Schuster Children’s publishing house. I received an electronic advanced readers copy of this title from Netgalley in exchange for an honest review. In no way is my opinion of this title influenced by the fact that I received this publication free of charge. Now on with the review!
Publisher: Simon and Schuster Childrens
Length: 352 pages
Source: Advanced Copy through NetGalley
If life were fair, Jam Gallahue would still be at home in New Jersey with her sweet British boyfriend, Reeve Maxfield. She’d be watching old comedy sketches with him. She’d be kissing him in the library stacks.
She certainly wouldn’t be at The Wooden Barn, a therapeutic boarding school in rural Vermont, living with a weird roommate, and signed up for an exclusive, mysterious class called Special Topics in English.
But life isn’t fair, and Reeve Maxfield is dead.
Until a journal-writing assignment leads Jam to Belzhar, where the untainted past is restored, and Jam can feel Reeve’s arms around her once again. But there are hidden truths on Jam’s path to reclaim her loss.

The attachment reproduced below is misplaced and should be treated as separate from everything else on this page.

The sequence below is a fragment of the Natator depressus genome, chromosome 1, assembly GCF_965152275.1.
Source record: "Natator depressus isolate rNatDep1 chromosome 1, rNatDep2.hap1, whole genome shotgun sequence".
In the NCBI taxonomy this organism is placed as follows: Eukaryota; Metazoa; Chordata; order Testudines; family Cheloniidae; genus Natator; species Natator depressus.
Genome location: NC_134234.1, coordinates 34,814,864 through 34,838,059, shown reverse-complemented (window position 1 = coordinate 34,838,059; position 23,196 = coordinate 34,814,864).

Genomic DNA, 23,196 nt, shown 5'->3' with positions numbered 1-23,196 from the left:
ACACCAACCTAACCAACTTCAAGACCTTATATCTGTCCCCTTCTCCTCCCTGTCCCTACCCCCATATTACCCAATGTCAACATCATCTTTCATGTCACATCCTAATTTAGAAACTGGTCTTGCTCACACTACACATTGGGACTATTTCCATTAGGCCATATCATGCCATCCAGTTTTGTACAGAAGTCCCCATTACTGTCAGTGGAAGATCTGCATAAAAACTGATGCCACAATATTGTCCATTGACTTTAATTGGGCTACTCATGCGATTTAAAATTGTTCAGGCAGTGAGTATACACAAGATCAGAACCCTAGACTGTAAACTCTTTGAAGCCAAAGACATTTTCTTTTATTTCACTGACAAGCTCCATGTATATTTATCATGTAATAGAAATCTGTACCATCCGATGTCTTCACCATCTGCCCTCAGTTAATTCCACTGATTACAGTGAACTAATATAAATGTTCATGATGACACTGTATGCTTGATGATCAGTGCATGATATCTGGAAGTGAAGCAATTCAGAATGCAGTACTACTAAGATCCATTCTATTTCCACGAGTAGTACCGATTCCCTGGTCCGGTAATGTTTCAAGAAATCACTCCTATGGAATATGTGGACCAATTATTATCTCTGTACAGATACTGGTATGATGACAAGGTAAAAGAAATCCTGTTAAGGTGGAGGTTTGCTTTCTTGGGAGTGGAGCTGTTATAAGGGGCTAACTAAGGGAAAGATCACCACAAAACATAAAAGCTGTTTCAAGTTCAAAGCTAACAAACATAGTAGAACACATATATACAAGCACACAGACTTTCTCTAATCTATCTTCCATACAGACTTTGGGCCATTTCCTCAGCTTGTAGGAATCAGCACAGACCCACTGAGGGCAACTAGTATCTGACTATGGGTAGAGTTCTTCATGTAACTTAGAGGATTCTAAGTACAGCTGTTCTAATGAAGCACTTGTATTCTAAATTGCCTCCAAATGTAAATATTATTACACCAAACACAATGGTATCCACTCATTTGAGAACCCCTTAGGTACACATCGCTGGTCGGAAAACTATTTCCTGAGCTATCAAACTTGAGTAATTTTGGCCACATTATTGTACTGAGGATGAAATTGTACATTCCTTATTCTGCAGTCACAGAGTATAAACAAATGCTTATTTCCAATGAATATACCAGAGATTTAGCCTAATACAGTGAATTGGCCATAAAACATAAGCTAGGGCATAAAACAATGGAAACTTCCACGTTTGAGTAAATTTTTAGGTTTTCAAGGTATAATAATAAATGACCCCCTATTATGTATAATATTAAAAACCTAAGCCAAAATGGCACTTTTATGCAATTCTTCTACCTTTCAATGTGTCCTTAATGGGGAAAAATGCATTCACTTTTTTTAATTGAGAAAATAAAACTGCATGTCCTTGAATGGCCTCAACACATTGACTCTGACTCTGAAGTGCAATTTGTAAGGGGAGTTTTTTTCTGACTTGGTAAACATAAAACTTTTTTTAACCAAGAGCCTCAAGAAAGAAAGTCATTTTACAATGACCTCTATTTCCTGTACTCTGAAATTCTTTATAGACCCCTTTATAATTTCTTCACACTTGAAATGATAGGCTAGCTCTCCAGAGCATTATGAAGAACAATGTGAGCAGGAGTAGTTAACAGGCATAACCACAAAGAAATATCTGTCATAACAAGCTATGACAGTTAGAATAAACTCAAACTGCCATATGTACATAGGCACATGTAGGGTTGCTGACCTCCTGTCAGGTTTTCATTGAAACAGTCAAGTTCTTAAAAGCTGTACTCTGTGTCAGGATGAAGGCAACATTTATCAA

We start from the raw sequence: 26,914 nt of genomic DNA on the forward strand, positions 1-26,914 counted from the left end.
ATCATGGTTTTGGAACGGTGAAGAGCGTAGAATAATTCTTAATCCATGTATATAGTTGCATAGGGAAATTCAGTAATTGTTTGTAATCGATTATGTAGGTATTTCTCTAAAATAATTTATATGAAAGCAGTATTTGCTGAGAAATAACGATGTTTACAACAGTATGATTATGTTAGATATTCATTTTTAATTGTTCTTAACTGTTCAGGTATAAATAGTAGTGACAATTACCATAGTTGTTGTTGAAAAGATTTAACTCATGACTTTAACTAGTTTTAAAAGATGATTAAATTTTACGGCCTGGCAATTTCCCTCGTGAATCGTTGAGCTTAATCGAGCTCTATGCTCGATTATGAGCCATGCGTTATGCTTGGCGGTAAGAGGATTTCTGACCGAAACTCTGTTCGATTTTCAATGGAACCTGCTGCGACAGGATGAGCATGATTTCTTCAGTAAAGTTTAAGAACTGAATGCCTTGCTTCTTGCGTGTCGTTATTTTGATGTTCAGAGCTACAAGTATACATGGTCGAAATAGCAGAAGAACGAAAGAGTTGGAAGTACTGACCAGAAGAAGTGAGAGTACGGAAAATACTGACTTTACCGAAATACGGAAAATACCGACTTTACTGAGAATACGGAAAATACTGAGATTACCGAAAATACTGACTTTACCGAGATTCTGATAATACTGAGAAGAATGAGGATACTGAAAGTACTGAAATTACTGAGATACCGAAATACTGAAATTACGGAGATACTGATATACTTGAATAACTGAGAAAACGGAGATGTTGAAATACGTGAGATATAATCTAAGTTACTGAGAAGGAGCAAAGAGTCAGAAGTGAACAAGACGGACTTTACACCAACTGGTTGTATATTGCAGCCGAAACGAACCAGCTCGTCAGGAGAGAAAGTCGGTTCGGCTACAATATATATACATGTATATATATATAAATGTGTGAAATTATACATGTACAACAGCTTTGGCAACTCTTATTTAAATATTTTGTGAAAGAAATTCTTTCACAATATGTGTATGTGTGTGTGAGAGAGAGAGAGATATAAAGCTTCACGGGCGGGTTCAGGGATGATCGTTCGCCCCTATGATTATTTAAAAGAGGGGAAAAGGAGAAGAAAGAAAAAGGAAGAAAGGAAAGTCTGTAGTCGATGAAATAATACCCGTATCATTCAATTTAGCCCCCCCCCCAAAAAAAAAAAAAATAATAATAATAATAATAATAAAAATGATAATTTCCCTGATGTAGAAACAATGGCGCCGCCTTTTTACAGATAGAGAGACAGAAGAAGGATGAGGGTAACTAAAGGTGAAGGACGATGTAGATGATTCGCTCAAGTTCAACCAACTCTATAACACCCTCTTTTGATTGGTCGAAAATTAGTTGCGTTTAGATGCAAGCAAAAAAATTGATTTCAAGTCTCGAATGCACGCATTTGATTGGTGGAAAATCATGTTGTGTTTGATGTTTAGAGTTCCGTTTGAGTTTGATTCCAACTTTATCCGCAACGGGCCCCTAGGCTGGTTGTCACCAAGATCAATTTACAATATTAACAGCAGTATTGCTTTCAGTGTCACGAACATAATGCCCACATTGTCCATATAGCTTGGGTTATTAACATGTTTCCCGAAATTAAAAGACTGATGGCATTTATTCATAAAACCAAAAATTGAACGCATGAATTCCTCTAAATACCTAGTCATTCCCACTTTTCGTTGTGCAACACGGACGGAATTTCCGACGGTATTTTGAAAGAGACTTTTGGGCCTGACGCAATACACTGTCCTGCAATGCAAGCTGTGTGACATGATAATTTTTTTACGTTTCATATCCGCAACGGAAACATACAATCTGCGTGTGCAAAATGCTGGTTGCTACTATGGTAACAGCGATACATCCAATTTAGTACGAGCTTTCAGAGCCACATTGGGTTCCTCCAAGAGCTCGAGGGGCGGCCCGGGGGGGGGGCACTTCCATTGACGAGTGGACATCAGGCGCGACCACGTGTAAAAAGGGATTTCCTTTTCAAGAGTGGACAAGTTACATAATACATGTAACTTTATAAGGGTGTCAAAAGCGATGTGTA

- Plot - Obviously this novel is both very plot centred but also quite driven by the characters. I just need to get this out of the way again but I fully enjoyed the focus of exploring and solving the traumas that the students went through, both physical and especially mental. I loved the mentality of it all. Beautiful. I will admit that a fault I found with this book especially in the first half of the novel was that I felt as if events were just kind of being thrown at me. This happened, then this happened then this happened ect. From this I felt that it could have used some sort of flow just to kind of tie in a couple of the events to make sense to me just why they happened and how they influenced things rather than just being there. I don’t want to say much more about the plot because I would like to keep this as spoiler free as possible, but it needs to be identified that Meg Wolitzer handles the students traumas fabulously in my opinion, and I feel that that little aspect of magical realism was needed, as I think in a moment where you are facing such a difficult trauma, looking back on it willingly is hard. Due to this I definitely feel that having that magical realism where they are forced to look back each time they write in the journals kind of adds to the character’s desire for help.